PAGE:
Everyone can feel lonely sometimes, but what if it’s really starting to get to you? It can be tough for a man to open up about feeling lonely, because in our society we’re taught that men are just meant to ‘get on with it’. But this isn't helpful or true: men deserve to feel connected and supported, just like anyone else.
Recent ReachOut research found that 40 per cent of males reported feeling lonely, so you’re far from being alone in feeling this way. Chances are that many people you know feel the same. Keep reading to learn more about how to cope with loneliness and where to go for support.
Why do I feel lonely?
While it’s often the case that you can feel lonely when you’re physically alone or isolated, sometimes it can come up even if you’ve got friends and family around you. On the other hand, some people may not have much contact with others but not feel lonely. It’s more about feeling connected to other people than about their physical presence.
While there are lots of reasons you might be feeling lonely, here are some common ones:
- You feel disconnected from your friends.
- You’re single and want to be in a relationship.
- You’re going through a break-up.
- You feel like you can’t express your emotions.
- You’re moving away from home.
- You feel like you don’t have meaningful friendships where you can share what you’re going through.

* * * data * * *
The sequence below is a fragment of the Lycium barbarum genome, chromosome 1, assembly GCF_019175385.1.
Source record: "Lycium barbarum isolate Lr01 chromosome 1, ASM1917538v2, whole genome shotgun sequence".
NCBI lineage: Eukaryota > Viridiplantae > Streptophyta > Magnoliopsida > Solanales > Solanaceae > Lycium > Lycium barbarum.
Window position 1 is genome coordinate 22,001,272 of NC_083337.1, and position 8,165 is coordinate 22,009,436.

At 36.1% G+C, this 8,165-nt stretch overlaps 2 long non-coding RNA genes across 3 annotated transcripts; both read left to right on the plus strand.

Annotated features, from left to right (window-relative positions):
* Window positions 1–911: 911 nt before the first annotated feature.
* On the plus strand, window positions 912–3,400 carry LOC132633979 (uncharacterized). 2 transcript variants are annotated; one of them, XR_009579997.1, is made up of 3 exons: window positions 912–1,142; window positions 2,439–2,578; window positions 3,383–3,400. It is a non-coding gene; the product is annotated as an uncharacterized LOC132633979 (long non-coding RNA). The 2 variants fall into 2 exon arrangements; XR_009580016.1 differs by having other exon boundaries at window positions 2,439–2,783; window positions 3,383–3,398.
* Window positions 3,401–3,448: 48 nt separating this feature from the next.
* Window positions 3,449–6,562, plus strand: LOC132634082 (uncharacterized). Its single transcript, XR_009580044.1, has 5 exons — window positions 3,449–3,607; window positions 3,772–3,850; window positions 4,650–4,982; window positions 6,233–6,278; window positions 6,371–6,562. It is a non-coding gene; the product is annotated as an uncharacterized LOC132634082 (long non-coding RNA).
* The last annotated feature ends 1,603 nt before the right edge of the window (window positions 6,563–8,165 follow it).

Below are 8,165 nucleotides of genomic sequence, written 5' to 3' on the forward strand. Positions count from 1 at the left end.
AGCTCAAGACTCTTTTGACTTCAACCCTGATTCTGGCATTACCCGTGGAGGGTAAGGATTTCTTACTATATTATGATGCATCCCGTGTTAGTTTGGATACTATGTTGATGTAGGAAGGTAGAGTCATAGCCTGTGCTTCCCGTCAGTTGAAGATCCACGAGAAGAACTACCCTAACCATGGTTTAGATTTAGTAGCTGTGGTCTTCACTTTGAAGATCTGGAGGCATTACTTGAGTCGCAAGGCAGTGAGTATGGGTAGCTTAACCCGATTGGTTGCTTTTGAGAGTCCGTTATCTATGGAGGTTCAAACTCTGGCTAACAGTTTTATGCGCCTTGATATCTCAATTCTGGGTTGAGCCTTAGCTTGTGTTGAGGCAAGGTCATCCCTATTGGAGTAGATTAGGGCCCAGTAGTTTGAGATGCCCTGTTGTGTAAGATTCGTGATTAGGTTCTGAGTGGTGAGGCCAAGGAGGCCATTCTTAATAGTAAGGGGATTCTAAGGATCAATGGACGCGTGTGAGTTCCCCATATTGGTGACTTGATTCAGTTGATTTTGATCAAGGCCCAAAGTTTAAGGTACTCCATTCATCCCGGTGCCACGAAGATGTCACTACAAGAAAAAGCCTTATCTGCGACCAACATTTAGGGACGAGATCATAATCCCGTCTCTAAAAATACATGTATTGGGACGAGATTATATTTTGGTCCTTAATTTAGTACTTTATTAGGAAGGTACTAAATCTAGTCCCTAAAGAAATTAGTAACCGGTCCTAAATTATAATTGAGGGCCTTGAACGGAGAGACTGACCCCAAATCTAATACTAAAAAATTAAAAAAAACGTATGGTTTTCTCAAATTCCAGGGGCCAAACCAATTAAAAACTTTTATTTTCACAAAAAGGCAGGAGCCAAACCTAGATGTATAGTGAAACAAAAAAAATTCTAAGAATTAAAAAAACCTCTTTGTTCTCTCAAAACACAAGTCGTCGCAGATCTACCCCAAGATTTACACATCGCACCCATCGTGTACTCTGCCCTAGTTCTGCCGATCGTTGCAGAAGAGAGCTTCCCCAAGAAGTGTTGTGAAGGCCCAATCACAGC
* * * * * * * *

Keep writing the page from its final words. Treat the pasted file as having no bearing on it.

- You feel invisible or misunderstood.
- You’re dealing with illness or an injury.
- You’re a carer for a parent or sibling.
Recognising why you’re feeling lonely can be really helpful – by looking at the cause, you can see how to manage the situation and feel less lonely. If you’re lonely because of something that’s out of your control, though, you may have to develop some healthy coping strategies so you can look after yourself until things change.
How do other young guys cope with loneliness?
Coping strategies or methods are things you do to help you tolerate and deal with stressful situations in life. It’s natural to want to find something else to focus on, and to distract yourself from painful emotions or situations. Some of these methods are good for you, like going surfing or playing music, and sometimes they can be unhealthy or even harmful.